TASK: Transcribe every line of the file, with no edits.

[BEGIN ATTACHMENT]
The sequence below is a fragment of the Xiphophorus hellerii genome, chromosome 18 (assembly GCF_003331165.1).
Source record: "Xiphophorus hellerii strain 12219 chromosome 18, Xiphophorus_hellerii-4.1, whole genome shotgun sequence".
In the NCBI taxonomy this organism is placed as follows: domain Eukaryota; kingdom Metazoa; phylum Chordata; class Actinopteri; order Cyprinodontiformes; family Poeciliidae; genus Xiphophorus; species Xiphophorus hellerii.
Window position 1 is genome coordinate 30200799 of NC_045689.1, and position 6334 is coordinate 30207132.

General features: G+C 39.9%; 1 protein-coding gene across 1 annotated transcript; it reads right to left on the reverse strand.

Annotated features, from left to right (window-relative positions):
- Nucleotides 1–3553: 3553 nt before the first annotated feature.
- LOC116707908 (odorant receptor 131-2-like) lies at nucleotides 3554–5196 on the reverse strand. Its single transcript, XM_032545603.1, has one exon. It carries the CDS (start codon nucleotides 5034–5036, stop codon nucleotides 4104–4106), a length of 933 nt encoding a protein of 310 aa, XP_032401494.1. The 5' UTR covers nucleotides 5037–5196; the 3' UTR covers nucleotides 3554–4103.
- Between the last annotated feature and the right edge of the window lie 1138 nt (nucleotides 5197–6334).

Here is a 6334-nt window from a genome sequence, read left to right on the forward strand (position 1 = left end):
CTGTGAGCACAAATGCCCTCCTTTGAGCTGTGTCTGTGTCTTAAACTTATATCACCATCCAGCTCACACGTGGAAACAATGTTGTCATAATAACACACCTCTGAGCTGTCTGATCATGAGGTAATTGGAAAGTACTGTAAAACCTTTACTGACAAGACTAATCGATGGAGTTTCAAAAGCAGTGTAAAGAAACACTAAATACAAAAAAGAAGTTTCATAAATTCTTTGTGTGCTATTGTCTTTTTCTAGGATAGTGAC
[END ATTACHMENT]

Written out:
The sequence below is a fragment of the Xiphophorus hellerii genome, chromosome 18 (assembly GCF_003331165.1).
Source record: "Xiphophorus hellerii strain 12219 chromosome 18, Xiphophorus_hellerii-4.1, whole genome shotgun sequence".
In the NCBI taxonomy this organism is placed as follows: domain Eukaryota; kingdom Metazoa; phylum Chordata; class Actinopteri; order Cyprinodontiformes; family Poeciliidae; genus Xiphophorus; species Xiphophorus hellerii.
Window position 1 is genome coordinate 30200799 of NC_045689.1, and position 6334 is coordinate 30207132.

General features: G+C 39.9%; 1 protein-coding gene across 1 annotated transcript; it reads right to left on the reverse strand.

Annotated features, from left to right (window-relative positions):
- Nucleotides 1–3553: 3553 nt before the first annotated feature.
- LOC116707908 (odorant receptor 131-2-like) lies at nucleotides 3554–5196 on the reverse strand. Its single transcript, XM_032545603.1, has one exon. It carries the CDS (start codon nucleotides 5034–5036, stop codon nucleotides 4104–4106), a length of 933 nt encoding a protein of 310 aa, XP_032401494.1. The 5' UTR covers nucleotides 5037–5196; the 3' UTR covers nucleotides 3554–4103.
- Between the last annotated feature and the right edge of the window lie 1138 nt (nucleotides 5197–6334).

Here is a 6334-nt window from a genome sequence, read left to right on the forward strand (position 1 = left end):
CTGTGAGCACAAATGCCCTCCTTTGAGCTGTGTCTGTGTCTTAAACTTATATCACCATCCAGCTCACACGTGGAAACAATGTTGTCATAATAACACACCTCTGAGCTGTCTGATCATGAGGTAATTGGAAAGTACTGTAAAACCTTTACTGACAAGACTAATCGATGGAGTTTCAAAAGCAGTGTAAAGAAACACTAAATACAAAAAAGAAGTTTCATAAATTCTTTGTGTGCTATTGTCTTTTTCTAGGATAGTGAC